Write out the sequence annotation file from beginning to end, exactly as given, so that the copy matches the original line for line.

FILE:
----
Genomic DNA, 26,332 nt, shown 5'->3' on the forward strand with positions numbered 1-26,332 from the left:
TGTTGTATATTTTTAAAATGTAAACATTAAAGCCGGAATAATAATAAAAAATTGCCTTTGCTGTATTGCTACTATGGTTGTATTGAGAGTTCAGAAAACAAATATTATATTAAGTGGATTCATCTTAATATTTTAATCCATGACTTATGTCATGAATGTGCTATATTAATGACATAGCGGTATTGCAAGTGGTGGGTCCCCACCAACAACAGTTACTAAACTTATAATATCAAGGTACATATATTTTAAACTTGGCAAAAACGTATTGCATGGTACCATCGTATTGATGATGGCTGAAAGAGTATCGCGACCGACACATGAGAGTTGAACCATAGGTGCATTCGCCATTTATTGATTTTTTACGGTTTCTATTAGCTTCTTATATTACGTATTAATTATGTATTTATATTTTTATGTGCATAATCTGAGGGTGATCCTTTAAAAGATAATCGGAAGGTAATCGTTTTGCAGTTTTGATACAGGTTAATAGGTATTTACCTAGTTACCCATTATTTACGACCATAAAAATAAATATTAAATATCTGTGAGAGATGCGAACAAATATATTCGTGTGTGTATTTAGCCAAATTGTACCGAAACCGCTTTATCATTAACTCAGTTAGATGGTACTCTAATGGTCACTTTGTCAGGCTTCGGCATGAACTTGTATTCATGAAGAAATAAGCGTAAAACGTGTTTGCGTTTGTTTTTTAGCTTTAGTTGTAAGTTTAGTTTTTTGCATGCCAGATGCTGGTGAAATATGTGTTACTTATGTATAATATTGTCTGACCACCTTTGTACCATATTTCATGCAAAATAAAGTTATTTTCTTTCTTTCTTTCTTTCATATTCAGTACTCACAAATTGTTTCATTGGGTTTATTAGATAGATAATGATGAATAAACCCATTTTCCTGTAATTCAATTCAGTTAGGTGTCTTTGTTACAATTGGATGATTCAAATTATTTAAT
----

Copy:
Genomic DNA, 26,332 nt, shown 5'->3' on the forward strand with positions numbered 1-26,332 from the left:
TGTTGTATATTTTTAAAATGTAAACATTAAAGCCGGAATAATAATAAAAAATTGCCTTTGCTGTATTGCTACTATGGTTGTATTGAGAGTTCAGAAAACAAATATTATATTAAGTGGATTCATCTTAATATTTTAATCCATGACTTATGTCATGAATGTGCTATATTAATGACATAGCGGTATTGCAAGTGGTGGGTCCCCACCAACAACAGTTACTAAACTTATAATATCAAGGTACATATATTTTAAACTTGGCAAAAACGTATTGCATGGTACCATCGTATTGATGATGGCTGAAAGAGTATCGCGACCGACACATGAGAGTTGAACCATAGGTGCATTCGCCATTTATTGATTTTTTACGGTTTCTATTAGCTTCTTATATTACGTATTAATTATGTATTTATATTTTTATGTGCATAATCTGAGGGTGATCCTTTAAAAGATAATCGGAAGGTAATCGTTTTGCAGTTTTGATACAGGTTAATAGGTATTTACCTAGTTACCCATTATTTACGACCATAAAAATAAATATTAAATATCTGTGAGAGATGCGAACAAATATATTCGTGTGTGTATTTAGCCAAATTGTACCGAAACCGCTTTATCATTAACTCAGTTAGATGGTACTCTAATGGTCACTTTGTCAGGCTTCGGCATGAACTTGTATTCATGAAGAAATAAGCGTAAAACGTGTTTGCGTTTGTTTTTTAGCTTTAGTTGTAAGTTTAGTTTTTTGCATGCCAGATGCTGGTGAAATATGTGTTACTTATGTATAATATTGTCTGACCACCTTTGTACCATATTTCATGCAAAATAAAGTTATTTTCTTTCTTTCTTTCTTTCATATTCAGTACTCACAAATTGTTTCATTGGGTTTATTAGATAGATAATGATGAATAAACCCATTTTCCTGTAATTCAATTCAGTTAGGTGTCTTTGTTACAATTGGATGATTCAAATTATTTAAT